“Carbon dioxide was selected as the preferred refrigerant for a distribution center built in Scotland in 2003 for a supermarket chain.”
The presenters did note that CO2 systems typically have “difficulty in achieving cooler defrosts by traditional hot gas methods,” and “the pressures used in the carbon dioxide systems are generally limited by available compressor technology.”
To work around this, the engineers decided to go with a combination ammonia/CO2 system with some modifications that departed from the direct system approach. Said Pearson, “It was concluded that there would be capital, operational, and environmental benefits if a two-stage cascade system could be designed to cover the four temperature levels.”
Hans-Joachim Huff of the University of Maryland noted, “One of the major challenges with CO2 in air conditioning applications is the low energy efficiency of the system at higher temperatures in the heat sink. (But) the energy efficiency of a trans-critical CO2 air conditioning system can be improved significantly when the throttling valve is replaced to a work-producing expansion device, an expander.”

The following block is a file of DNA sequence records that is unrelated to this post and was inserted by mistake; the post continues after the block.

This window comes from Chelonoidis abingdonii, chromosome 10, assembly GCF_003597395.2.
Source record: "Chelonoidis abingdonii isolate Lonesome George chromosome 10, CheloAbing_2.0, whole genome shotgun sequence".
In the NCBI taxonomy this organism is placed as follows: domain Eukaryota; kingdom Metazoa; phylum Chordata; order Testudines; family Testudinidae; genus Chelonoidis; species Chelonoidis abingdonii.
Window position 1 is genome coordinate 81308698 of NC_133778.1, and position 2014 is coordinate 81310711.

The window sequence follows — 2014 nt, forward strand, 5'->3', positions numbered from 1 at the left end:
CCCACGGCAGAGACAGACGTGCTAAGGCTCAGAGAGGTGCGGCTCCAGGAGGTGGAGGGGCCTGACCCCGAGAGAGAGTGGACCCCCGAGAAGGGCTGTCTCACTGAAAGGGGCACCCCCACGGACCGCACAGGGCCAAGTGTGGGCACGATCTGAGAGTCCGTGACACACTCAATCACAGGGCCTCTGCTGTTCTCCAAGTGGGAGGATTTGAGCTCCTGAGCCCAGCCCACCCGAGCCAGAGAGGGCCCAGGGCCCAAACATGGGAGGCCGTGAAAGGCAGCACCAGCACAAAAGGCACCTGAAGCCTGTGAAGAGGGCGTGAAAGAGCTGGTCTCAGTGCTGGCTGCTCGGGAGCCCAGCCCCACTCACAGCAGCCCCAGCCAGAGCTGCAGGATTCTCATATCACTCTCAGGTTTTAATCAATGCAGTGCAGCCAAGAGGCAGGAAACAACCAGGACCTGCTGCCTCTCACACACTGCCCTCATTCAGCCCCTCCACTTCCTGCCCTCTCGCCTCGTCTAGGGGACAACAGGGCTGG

Huff and his colleague, Reinhard Radermacher, worked on a project involving two automotive R-134a scroll compressors that were modified for use as expanders with CO2. Initial results were mixed, Huff reported.
“An increase in the oil flow rate through the expander did not improve the expander performance. However, this result should not be generalized. At smaller gap sizes and lower leak rates, the oil is expected to have more benefit on the sealing. The effect must be reinvestigated with a better prototype.”